In a 5-0 vote today, the Federal Communications Commission decided to eliminate its rule banning the airing of local games that were not sold out.
Although it’s a vote that pretty much doesn't matter, since basically all NFL games are sold out, the NFL released a statement waving its collective finger anyway. "NFL teams have made significant efforts in recent years to minimize blackouts," the statement said. "The NFL is the only sports league that televises every one of its games on free, over-the-air television. The FCC's decision will not change that commitment for the foreseeable future."
The rule was set up in the 1970s to prevent cable and satellite operators from eating up ticket sales by airing games that were blacked out on local TV. That's because back in those days, tickets sales were most teams' number one revenue driver. Today, says the FCC, the league pulls in $6 billion a year in advertising and licensing fees. Tickets shmickets.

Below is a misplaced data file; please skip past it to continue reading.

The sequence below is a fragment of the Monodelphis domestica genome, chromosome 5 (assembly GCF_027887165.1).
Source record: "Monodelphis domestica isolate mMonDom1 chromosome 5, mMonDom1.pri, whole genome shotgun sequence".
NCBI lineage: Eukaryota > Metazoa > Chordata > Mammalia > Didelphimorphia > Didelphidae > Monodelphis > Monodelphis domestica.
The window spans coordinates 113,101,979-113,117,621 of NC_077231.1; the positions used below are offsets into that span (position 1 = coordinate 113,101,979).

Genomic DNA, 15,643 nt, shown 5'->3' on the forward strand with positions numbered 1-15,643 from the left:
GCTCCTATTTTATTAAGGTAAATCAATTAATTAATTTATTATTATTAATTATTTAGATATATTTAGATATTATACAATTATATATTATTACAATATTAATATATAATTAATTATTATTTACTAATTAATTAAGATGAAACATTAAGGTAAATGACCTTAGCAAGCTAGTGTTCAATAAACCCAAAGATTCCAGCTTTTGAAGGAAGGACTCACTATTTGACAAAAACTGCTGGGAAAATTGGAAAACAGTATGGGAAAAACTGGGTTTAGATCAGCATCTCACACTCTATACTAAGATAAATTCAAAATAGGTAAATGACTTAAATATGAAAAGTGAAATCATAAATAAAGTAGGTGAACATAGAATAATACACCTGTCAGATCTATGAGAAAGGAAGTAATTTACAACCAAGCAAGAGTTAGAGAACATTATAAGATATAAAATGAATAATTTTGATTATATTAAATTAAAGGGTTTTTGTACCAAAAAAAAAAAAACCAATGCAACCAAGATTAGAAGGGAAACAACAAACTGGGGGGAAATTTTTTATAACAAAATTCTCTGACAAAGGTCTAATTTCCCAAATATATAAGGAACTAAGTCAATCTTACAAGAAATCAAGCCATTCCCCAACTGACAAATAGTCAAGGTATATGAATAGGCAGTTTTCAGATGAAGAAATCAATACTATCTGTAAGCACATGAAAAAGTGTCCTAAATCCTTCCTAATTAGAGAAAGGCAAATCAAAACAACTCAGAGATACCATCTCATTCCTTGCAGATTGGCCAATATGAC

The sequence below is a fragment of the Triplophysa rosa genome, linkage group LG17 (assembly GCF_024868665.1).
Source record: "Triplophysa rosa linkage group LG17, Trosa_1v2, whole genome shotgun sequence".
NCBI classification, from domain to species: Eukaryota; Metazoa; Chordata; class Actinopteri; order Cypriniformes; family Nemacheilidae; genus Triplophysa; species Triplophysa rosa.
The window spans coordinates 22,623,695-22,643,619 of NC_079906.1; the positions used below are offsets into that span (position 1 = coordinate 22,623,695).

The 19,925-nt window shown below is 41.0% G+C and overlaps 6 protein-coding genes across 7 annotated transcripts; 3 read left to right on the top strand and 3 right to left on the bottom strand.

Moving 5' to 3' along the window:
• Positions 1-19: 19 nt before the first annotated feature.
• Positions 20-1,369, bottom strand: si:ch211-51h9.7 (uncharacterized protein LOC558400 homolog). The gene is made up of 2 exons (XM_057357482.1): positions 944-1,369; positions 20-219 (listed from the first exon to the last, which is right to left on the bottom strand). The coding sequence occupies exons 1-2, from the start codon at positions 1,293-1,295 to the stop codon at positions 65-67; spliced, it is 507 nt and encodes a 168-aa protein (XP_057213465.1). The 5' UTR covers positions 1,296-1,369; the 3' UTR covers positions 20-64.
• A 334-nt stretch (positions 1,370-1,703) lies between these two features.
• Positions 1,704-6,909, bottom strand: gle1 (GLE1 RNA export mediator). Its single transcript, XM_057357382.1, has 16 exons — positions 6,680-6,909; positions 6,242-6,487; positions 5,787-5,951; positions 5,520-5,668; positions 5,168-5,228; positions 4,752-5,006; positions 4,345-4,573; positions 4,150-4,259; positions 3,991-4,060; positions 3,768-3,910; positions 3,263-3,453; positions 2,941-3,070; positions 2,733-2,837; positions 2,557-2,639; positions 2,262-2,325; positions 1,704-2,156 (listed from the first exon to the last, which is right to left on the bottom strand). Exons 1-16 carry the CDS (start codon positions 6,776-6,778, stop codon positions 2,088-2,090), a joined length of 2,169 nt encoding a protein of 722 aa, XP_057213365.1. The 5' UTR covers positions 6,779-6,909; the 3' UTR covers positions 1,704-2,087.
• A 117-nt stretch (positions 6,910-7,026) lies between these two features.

While the NFL shook its head at the ruling, the National Cable and Telecommunications Association stood up and cheered.
"We commend the commission’s unanimous decision to eliminate the antiquated sports blackout rule," they said in a statement. "As the video marketplace continues to evolve and offers consumers more competition and a growing variety of new services, we encourage the FCC to continue its examination of outdated rules that no longer make sense."